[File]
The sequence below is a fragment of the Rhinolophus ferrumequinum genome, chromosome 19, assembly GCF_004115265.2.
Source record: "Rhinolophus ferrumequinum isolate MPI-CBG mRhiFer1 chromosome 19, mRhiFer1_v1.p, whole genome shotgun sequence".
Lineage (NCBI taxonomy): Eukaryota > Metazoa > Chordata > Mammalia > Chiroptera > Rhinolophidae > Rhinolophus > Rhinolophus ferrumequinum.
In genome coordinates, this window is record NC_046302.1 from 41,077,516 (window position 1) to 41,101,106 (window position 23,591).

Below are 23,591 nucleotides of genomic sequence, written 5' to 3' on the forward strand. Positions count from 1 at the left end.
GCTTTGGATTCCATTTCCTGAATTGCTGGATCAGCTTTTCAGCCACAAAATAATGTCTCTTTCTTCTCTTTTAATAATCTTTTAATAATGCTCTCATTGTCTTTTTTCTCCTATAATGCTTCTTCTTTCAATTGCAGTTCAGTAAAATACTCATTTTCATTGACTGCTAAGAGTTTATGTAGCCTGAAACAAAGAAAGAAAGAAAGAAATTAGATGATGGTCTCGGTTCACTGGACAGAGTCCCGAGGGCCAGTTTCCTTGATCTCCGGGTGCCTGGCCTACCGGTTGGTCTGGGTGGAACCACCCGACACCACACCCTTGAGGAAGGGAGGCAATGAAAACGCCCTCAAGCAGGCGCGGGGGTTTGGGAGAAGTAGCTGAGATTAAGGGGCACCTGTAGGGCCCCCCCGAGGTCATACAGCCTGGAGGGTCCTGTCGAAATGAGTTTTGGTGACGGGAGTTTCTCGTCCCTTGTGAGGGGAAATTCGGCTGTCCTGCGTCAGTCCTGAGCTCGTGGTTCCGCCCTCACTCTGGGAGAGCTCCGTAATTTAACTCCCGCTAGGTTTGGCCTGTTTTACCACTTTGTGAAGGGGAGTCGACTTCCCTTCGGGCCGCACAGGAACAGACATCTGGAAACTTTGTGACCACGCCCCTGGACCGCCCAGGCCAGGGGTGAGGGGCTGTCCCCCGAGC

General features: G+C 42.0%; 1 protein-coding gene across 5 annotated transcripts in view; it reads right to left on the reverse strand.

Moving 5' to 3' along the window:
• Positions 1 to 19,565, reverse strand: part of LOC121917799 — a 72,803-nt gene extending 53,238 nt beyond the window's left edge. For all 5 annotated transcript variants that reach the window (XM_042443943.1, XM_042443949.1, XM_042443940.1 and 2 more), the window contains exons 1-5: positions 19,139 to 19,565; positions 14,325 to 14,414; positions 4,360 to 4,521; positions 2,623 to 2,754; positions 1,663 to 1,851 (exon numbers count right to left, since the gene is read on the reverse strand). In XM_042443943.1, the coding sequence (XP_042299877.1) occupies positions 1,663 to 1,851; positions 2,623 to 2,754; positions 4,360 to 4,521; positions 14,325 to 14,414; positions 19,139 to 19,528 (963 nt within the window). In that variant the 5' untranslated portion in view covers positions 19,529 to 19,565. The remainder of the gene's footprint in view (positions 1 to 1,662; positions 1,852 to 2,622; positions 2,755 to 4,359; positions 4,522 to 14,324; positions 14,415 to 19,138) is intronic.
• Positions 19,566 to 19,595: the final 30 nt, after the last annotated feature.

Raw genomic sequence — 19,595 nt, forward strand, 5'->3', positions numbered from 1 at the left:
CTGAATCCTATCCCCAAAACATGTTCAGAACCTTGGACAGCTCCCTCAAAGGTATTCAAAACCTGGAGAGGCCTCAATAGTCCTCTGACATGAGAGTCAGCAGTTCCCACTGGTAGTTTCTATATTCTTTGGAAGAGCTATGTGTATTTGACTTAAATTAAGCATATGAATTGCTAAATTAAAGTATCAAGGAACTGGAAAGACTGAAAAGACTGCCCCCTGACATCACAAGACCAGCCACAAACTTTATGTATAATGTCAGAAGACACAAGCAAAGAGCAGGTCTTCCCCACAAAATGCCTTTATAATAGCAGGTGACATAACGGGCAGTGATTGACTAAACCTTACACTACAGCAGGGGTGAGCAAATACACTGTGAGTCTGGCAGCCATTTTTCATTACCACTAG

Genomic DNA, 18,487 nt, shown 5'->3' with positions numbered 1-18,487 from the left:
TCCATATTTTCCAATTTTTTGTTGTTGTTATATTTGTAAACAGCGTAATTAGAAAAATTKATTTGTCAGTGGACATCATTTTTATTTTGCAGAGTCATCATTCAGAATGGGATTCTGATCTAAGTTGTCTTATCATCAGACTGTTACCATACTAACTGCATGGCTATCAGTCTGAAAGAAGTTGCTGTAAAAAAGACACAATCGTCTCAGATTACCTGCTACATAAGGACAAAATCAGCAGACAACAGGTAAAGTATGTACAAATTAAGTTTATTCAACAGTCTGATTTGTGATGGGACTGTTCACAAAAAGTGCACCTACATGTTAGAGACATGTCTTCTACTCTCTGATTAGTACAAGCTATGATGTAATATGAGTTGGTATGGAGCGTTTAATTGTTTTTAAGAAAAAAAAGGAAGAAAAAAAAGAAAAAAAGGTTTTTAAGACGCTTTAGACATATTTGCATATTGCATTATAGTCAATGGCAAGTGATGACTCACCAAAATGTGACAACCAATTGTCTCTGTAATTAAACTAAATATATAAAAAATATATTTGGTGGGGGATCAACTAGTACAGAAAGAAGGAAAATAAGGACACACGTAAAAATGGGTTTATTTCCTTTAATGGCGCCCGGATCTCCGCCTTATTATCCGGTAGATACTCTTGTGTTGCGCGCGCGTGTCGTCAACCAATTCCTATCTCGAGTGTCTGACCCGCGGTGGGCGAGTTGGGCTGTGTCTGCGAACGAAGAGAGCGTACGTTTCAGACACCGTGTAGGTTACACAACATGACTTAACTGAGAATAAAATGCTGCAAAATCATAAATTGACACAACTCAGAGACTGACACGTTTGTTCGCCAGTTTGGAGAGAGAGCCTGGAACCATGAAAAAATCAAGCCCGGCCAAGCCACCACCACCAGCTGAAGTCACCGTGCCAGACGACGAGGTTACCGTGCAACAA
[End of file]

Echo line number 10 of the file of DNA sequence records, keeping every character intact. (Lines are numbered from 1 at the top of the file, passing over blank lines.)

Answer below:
• Positions 19,566 to 19,595: the final 30 nt, after the last annotated feature.